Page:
Figure 1. Greenplum and Solr processes run independently.

From a logical perspective, GPText shards indexes with the same distribution as the original table. Each shard contains a leader (similar to a Greenplum primary segment) and a configurable number of followers (similar to Greenplum mirror segments) (Figure 2).


Figure 2. GPText shards indexes with the same distribution as the original table.

How exactly do the two layers map to each other? Taking a look below, the replica blocks of each shard get distributed across the Solr nodes, maintaining an even and highly available distribution (Figure 3).

Figure 3. How the GPText replica blocks of each Greenplum shard get distributed across the Solr nodes.

Figure 3. How the replica blocks of each shard get distributed across the Solr nodes.

GPText 2.0: Highly Available For Richer Text Analytics

The primary focus of this release of GPText is high availability. This ensures that in the event that any node goes down, at least one replica for each shard is still available. If a leader replica is lost, Zookeeper (the configuration manager and monitor) simply elects a new leader. As long as a single replica of each shard is available, GPText is still operational and able to index and search. This proves extremely valuable for customers operating in high risk environments where even a second of downtime is unacceptable.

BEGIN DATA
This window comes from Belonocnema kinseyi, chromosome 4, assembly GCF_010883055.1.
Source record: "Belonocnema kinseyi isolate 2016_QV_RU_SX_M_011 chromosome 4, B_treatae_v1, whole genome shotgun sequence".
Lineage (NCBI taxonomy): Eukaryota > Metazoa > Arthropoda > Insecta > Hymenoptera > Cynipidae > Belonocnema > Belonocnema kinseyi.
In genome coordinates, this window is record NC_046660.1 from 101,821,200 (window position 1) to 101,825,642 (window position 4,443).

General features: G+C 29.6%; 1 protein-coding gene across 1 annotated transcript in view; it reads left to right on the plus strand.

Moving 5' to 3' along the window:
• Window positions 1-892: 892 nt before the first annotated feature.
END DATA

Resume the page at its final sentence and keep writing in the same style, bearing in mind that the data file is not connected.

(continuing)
In addition to these architectural enhancements, GPText offers many improvements in text search. In addition to the analyzer chains available through Solr, GPText adds two additional text processing analyzers that can tokenize and parse international text (multiple languages) and social media text (including #hashtags, URLs, emoticons, and @mentions).

From a search perspective, GPText has developed a Unified Query Parser (UQP) that can process queries involving boolean operators, complex regular expressions, and proximity searches all at once. This provides users a clean interface to write extremely complex queries in order to search their data effectively.

Learn More And Start Using GPText 2.0

Text plays an ever increasing role in a large number of organizations. With its ability to catalogue and correlate text, GPText 2.0 will help Pivotal customers decipher the meaning  behind words.

We are very proud to now make this unique technology available to our Pivotal Greenplum customers as a free add-on!


The Emergence and Future of the Data Engineer
The Emergence and Future of the Data Engineer

Recent developments in data management have led to the creation of the field called data engineering. This ...

Democratizing the Logical Data Warehouse: The End of Analytics Lock-In
Democratizing the Logical Data Warehouse: The End of Analytics Lock-In